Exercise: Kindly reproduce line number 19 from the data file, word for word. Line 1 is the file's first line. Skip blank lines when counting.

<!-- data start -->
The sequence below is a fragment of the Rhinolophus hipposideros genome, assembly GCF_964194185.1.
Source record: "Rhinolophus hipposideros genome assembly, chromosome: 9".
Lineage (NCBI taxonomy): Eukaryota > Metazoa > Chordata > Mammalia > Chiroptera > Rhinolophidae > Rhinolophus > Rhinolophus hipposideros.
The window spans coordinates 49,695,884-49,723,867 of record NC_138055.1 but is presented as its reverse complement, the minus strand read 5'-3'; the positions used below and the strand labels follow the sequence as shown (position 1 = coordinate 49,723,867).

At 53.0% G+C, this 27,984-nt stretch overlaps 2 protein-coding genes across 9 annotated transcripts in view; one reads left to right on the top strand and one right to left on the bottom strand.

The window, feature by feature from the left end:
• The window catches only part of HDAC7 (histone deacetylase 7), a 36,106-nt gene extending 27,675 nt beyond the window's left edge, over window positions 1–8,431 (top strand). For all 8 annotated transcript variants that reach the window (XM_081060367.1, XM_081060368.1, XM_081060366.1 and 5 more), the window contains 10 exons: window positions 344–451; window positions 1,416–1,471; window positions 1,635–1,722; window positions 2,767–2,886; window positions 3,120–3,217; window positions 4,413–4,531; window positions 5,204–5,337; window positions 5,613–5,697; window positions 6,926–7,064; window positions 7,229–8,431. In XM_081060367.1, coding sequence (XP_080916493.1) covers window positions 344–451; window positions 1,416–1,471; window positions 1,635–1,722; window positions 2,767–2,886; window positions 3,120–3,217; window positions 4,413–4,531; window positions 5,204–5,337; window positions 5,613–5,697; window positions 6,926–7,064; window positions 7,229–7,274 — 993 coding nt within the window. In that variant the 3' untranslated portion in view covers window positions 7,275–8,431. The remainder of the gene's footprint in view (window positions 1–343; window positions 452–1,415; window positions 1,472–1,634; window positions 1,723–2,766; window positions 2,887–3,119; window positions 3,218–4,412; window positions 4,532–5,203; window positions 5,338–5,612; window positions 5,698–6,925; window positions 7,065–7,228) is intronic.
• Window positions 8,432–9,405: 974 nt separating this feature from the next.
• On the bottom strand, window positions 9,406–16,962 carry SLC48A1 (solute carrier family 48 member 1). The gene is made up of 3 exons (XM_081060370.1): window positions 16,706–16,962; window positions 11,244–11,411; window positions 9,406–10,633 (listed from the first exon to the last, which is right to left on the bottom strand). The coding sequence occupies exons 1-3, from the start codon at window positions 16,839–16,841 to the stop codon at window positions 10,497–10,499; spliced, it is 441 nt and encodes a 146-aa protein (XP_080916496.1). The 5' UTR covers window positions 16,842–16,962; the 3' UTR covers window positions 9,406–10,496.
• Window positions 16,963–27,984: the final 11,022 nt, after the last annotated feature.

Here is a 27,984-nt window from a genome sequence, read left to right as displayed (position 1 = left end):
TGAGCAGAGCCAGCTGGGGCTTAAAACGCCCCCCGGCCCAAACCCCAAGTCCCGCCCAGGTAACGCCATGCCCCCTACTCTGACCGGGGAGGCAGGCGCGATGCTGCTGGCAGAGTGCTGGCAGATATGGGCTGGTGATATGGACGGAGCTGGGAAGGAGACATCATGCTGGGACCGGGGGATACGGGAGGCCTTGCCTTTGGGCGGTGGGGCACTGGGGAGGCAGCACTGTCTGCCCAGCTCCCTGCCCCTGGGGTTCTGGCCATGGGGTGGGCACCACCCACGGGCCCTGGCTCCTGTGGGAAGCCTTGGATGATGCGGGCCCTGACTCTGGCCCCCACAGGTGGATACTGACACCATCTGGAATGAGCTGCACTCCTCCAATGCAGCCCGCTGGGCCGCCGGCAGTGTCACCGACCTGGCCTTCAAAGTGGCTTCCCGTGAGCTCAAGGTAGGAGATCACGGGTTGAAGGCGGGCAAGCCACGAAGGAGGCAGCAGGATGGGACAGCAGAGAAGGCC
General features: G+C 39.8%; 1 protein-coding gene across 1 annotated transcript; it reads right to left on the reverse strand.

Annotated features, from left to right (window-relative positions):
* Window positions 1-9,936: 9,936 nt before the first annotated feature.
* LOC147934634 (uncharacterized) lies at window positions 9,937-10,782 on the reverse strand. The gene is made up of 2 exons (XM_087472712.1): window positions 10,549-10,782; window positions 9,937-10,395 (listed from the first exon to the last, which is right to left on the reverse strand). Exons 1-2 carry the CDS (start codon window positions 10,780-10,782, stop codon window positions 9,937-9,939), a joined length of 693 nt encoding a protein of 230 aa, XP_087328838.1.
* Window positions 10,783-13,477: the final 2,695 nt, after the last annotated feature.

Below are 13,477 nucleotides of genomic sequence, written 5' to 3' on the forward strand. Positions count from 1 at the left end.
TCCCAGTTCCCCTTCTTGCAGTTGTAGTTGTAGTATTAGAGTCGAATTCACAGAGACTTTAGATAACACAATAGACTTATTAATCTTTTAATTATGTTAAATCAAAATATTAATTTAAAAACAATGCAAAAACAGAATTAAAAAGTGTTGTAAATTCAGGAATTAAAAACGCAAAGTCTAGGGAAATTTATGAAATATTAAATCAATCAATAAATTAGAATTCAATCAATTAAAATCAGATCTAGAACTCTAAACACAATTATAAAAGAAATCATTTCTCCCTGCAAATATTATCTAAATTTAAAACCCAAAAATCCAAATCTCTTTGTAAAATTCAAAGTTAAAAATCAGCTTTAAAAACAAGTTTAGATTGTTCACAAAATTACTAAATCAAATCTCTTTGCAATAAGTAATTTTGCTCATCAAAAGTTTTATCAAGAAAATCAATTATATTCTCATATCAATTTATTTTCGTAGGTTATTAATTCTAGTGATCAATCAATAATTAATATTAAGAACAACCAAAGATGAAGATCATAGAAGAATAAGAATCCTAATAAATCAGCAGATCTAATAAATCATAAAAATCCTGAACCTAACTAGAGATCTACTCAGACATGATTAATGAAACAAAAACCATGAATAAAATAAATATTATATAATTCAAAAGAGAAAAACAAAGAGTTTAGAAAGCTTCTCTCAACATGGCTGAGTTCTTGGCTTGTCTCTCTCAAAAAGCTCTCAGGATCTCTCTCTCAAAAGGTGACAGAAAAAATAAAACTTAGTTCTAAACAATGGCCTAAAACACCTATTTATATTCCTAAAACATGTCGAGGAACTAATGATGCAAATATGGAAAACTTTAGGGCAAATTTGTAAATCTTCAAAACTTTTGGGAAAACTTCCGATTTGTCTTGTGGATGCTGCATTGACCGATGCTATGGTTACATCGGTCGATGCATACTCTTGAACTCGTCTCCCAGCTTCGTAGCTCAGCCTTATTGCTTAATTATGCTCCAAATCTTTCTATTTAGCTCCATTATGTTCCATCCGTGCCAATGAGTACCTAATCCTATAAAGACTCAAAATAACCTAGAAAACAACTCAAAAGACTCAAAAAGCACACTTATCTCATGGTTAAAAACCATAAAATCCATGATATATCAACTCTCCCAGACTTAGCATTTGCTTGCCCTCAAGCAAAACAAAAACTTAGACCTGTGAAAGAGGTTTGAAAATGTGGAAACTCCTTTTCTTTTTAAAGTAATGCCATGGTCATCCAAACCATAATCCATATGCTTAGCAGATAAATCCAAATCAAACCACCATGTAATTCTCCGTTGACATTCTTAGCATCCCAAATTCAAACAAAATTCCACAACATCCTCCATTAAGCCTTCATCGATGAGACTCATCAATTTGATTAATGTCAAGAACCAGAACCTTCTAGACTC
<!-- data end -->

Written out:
TCCCAGTTCCCCTTCTTGCAGTTGTAGTTGTAGTATTAGAGTCGAATTCACAGAGACTTTAGATAACACAATAGACTTATTAATCTTTTAATTATGTTAAATCAAAATATTAATTTAAAAACAATGCAAAAACAGAATTAAAAAGTGTTGTAAATTCAGGAATTAAAAACGCAAAGTCTAGGGAAATTTATGAAATATTAAATCAATCAATAAATTAGAATTCAATCAATTAAAATCAGATCTAGAACTCTAAACACAATTATAAAAGAAATCATTTCTCCCTGCAAATATTATCTAAATTTAAAACCCAAAAATCCAAATCTCTTTGTAAAATTCAAAGTTAAAAATCAGCTTTAAAAACAAGTTTAGATTGTTCACAAAATTACTAAATCAAATCTCTTTGCAATAAGTAATTTTGCTCATCAAAAGTTTTATCAAGAAAATCAATTATATTCTCATATCAATTTATTTTCGTAGGTTATTAATTCTAGTGATCAATCAATAATTAATATTAAGAACAACCAAAGATGAAGATCATAGAAGAATAAGAATCCTAATAAATCAGCAGATCTAATAAATCATAAAAATCCTGAACCTAACTAGAGATCTACTCAGACATGATTAATGAAACAAAAACCATGAATAAAATAAATATTATATAATTCAAAAGAGAAAAACAAAGAGTTTAGAAAGCTTCTCTCAACATGGCTGAGTTCTTGGCTTGTCTCTCTCAAAAAGCTCTCAGGATCTCTCTCTCAAAAGGTGACAGAAAAAATAAAACTTAGTTCTAAACAATGGCCTAAAACACCTATTTATATTCCTAAAACATGTCGAGGAACTAATGATGCAAATATGGAAAACTTTAGGGCAAATTTGTAAATCTTCAAAACTTTTGGGAAAACTTCCGATTTGTCTTGTGGATGCTGCATTGACCGATGCTATGGTTACATCGGTCGATGCATACTCTTGAACTCGTCTCCCAGCTTCGTAGCTCAGCCTTATTGCTTAATTATGCTCCAAATCTTTCTATTTAGCTCCATTATGTTCCATCCGTGCCAATGAGTACCTAATCCTATAAAGACTCAAAATAACCTAGAAAACAACTCAAAAGACTCAAAAAGCACACTTATCTCATGGTTAAAAACCATAAAATCCATGATATATCAACTCTCCCAGACTTAGCATTTGCTTGCCCTCAAGCAAAACAAAAACTTAGACCTGTGAAAGAGGTTTGAAAATGTGGAAACTCCTTTTCTTTTTAAAGTAATGCCATGGTCATCCAAACCATAATCCATATGCTTAGCAGATAAATCCAAATCAAACCACCATGTAATTCTCCGTTGACATTCTTAGCATCCCAAATTCAAACAAAATTCCACAACATCCTCCATTAAGCCTTCATCGATGAGACTCATCAATTTGATTAATGTCAAGAACCAGAACCTTCTAGACTC